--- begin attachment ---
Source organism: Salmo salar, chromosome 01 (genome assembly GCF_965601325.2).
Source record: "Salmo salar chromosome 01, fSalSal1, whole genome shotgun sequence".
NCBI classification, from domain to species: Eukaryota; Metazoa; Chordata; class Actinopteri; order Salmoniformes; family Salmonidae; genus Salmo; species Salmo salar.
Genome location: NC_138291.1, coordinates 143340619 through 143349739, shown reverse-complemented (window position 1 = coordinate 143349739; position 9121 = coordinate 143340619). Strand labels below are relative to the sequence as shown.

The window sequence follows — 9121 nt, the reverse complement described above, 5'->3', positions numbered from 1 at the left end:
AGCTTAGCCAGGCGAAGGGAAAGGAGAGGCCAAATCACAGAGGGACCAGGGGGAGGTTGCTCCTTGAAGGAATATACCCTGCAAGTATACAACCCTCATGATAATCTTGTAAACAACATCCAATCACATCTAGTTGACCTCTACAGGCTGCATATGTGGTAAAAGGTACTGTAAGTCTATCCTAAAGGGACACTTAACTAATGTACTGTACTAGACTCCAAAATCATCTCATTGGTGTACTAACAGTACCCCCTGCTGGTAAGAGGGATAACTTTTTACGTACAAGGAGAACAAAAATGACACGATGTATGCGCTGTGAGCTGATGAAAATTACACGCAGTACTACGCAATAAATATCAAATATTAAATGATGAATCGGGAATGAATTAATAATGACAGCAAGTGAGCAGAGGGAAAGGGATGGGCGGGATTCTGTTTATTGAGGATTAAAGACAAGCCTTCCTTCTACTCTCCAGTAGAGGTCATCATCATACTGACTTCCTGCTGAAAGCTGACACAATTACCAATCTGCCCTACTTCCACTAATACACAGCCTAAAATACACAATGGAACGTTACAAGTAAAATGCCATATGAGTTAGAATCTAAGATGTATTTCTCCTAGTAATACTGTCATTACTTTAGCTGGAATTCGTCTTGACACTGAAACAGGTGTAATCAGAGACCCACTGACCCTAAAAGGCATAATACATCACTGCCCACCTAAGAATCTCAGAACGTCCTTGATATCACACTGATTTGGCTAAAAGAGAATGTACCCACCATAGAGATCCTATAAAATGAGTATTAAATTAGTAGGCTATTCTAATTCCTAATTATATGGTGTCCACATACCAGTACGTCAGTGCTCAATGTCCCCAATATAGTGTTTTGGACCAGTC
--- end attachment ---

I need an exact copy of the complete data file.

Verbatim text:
Source organism: Salmo salar, chromosome 01 (genome assembly GCF_965601325.2).
Source record: "Salmo salar chromosome 01, fSalSal1, whole genome shotgun sequence".
NCBI classification, from domain to species: Eukaryota; Metazoa; Chordata; class Actinopteri; order Salmoniformes; family Salmonidae; genus Salmo; species Salmo salar.
Genome location: NC_138291.1, coordinates 143340619 through 143349739, shown reverse-complemented (window position 1 = coordinate 143349739; position 9121 = coordinate 143340619). Strand labels below are relative to the sequence as shown.

The window sequence follows — 9121 nt, the reverse complement described above, 5'->3', positions numbered from 1 at the left end:
AGCTTAGCCAGGCGAAGGGAAAGGAGAGGCCAAATCACAGAGGGACCAGGGGGAGGTTGCTCCTTGAAGGAATATACCCTGCAAGTATACAACCCTCATGATAATCTTGTAAACAACATCCAATCACATCTAGTTGACCTCTACAGGCTGCATATGTGGTAAAAGGTACTGTAAGTCTATCCTAAAGGGACACTTAACTAATGTACTGTACTAGACTCCAAAATCATCTCATTGGTGTACTAACAGTACCCCCTGCTGGTAAGAGGGATAACTTTTTACGTACAAGGAGAACAAAAATGACACGATGTATGCGCTGTGAGCTGATGAAAATTACACGCAGTACTACGCAATAAATATCAAATATTAAATGATGAATCGGGAATGAATTAATAATGACAGCAAGTGAGCAGAGGGAAAGGGATGGGCGGGATTCTGTTTATTGAGGATTAAAGACAAGCCTTCCTTCTACTCTCCAGTAGAGGTCATCATCATACTGACTTCCTGCTGAAAGCTGACACAATTACCAATCTGCCCTACTTCCACTAATACACAGCCTAAAATACACAATGGAACGTTACAAGTAAAATGCCATATGAGTTAGAATCTAAGATGTATTTCTCCTAGTAATACTGTCATTACTTTAGCTGGAATTCGTCTTGACACTGAAACAGGTGTAATCAGAGACCCACTGACCCTAAAAGGCATAATACATCACTGCCCACCTAAGAATCTCAGAACGTCCTTGATATCACACTGATTTGGCTAAAAGAGAATGTACCCACCATAGAGATCCTATAAAATGAGTATTAAATTAGTAGGCTATTCTAATTCCTAATTATATGGTGTCCACATACCAGTACGTCAGTGCTCAATGTCCCCAATATAGTGTTTTGGACCAGTC